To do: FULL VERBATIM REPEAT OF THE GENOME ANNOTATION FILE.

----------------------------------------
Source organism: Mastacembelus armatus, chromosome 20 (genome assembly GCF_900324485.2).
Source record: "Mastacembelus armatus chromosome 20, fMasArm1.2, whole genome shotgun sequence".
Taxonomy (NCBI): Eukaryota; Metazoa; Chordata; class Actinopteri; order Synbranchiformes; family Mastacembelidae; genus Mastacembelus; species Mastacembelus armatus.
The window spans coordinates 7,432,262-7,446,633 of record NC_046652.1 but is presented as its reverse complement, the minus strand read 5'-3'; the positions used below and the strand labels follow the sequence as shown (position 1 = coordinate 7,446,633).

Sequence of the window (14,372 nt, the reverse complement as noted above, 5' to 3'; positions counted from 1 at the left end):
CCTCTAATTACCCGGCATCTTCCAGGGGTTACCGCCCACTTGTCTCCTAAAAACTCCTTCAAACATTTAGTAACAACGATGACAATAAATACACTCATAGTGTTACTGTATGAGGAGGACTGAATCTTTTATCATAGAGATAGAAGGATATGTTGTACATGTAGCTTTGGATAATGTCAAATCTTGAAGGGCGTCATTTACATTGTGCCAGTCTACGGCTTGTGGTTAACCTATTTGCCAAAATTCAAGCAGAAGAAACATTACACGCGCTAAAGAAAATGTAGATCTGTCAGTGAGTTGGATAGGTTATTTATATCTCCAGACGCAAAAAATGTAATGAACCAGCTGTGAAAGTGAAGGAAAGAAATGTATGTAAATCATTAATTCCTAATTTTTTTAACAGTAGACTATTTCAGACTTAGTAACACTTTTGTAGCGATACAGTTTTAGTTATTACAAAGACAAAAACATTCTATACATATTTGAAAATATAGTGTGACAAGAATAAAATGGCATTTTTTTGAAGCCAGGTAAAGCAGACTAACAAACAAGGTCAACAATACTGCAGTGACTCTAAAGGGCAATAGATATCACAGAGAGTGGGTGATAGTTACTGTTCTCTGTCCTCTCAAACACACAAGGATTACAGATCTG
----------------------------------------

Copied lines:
Source organism: Mastacembelus armatus, chromosome 20 (genome assembly GCF_900324485.2).
Source record: "Mastacembelus armatus chromosome 20, fMasArm1.2, whole genome shotgun sequence".
Taxonomy (NCBI): Eukaryota; Metazoa; Chordata; class Actinopteri; order Synbranchiformes; family Mastacembelidae; genus Mastacembelus; species Mastacembelus armatus.
The window spans coordinates 7,432,262-7,446,633 of record NC_046652.1 but is presented as its reverse complement, the minus strand read 5'-3'; the positions used below and the strand labels follow the sequence as shown (position 1 = coordinate 7,446,633).

Sequence of the window (14,372 nt, the reverse complement as noted above, 5' to 3'; positions counted from 1 at the left end):
CCTCTAATTACCCGGCATCTTCCAGGGGTTACCGCCCACTTGTCTCCTAAAAACTCCTTCAAACATTTAGTAACAACGATGACAATAAATACACTCATAGTGTTACTGTATGAGGAGGACTGAATCTTTTATCATAGAGATAGAAGGATATGTTGTACATGTAGCTTTGGATAATGTCAAATCTTGAAGGGCGTCATTTACATTGTGCCAGTCTACGGCTTGTGGTTAACCTATTTGCCAAAATTCAAGCAGAAGAAACATTACACGCGCTAAAGAAAATGTAGATCTGTCAGTGAGTTGGATAGGTTATTTATATCTCCAGACGCAAAAAATGTAATGAACCAGCTGTGAAAGTGAAGGAAAGAAATGTATGTAAATCATTAATTCCTAATTTTTTTAACAGTAGACTATTTCAGACTTAGTAACACTTTTGTAGCGATACAGTTTTAGTTATTACAAAGACAAAAACATTCTATACATATTTGAAAATATAGTGTGACAAGAATAAAATGGCATTTTTTTGAAGCCAGGTAAAGCAGACTAACAAACAAGGTCAACAATACTGCAGTGACTCTAAAGGGCAATAGATATCACAGAGAGTGGGTGATAGTTACTGTTCTCTGTCCTCTCAAACACACAAGGATTACAGATCTG